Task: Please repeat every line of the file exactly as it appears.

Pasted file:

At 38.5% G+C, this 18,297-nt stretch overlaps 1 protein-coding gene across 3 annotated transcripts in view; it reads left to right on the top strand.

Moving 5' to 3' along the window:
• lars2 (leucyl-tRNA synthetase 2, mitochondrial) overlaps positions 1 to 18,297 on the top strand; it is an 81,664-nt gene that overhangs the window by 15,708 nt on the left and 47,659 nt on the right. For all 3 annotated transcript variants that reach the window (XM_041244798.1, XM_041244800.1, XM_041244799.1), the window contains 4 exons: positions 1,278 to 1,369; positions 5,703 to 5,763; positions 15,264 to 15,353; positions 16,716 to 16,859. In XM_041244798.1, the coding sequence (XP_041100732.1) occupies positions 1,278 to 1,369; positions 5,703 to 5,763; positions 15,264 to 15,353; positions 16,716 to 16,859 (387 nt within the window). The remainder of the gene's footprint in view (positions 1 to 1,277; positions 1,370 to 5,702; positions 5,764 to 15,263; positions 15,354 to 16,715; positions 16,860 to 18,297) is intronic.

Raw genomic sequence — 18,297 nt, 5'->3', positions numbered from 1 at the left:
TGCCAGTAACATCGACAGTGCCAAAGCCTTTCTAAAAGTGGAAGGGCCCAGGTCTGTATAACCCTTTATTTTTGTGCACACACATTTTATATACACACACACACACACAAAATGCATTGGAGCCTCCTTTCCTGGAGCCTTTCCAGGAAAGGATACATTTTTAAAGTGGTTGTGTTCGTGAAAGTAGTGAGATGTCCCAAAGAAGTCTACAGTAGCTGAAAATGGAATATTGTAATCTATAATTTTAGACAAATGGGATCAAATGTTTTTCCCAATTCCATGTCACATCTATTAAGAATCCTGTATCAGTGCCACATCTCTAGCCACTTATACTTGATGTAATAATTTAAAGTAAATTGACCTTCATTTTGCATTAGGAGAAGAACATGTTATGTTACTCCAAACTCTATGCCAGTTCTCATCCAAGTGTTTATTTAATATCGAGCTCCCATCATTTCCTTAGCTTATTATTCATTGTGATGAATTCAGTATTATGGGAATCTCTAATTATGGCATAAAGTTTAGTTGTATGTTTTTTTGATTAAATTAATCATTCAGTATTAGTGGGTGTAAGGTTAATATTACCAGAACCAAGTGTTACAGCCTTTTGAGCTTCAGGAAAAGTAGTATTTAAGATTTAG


At 38.5% G+C, this 18,297-nt stretch overlaps 1 protein-coding gene across 3 annotated transcripts in view; it reads left to right on the top strand.

Moving 5' to 3' along the window:
• lars2 (leucyl-tRNA synthetase 2, mitochondrial) overlaps positions 1 to 18,297 on the top strand; it is an 81,664-nt gene that overhangs the window by 15,708 nt on the left and 47,659 nt on the right. For all 3 annotated transcript variants that reach the window (XM_041244798.1, XM_041244800.1, XM_041244799.1), the window contains 4 exons: positions 1,278 to 1,369; positions 5,703 to 5,763; positions 15,264 to 15,353; positions 16,716 to 16,859. In XM_041244798.1, the coding sequence (XP_041100732.1) occupies positions 1,278 to 1,369; positions 5,703 to 5,763; positions 15,264 to 15,353; positions 16,716 to 16,859 (387 nt within the window). The remainder of the gene's footprint in view (positions 1 to 1,277; positions 1,370 to 5,702; positions 5,764 to 15,263; positions 15,354 to 16,715; positions 16,860 to 18,297) is intronic.

Raw genomic sequence — 18,297 nt, 5'->3', positions numbered from 1 at the left:
TGCCAGTAACATCGACAGTGCCAAAGCCTTTCTAAAAGTGGAAGGGCCCAGGTCTGTATAACCCTTTATTTTTGTGCACACACATTTTATATACACACACACACACACAAAATGCATTGGAGCCTCCTTTCCTGGAGCCTTTCCAGGAAAGGATACATTTTTAAAGTGGTTGTGTTCGTGAAAGTAGTGAGATGTCCCAAAGAAGTCTACAGTAGCTGAAAATGGAATATTGTAATCTATAATTTTAGACAAATGGGATCAAATGTTTTTCCCAATTCCATGTCACATCTATTAAGAATCCTGTATCAGTGCCACATCTCTAGCCACTTATACTTGATGTAATAATTTAAAGTAAATTGACCTTCATTTTGCATTAGGAGAAGAACATGTTATGTTACTCCAAACTCTATGCCAGTTCTCATCCAAGTGTTTATTTAATATCGAGCTCCCATCATTTCCTTAGCTTATTATTCATTGTGATGAATTCAGTATTATGGGAATCTCTAATTATGGCATAAAGTTTAGTTGTATGTTTTTTTGATTAAATTAATCATTCAGTATTAGTGGGTGTAAGGTTAATATTACCAGAACCAAGTGTTACAGCCTTTTGAGCTTCAGGAAAAGTAGTATTTAAGATTTAG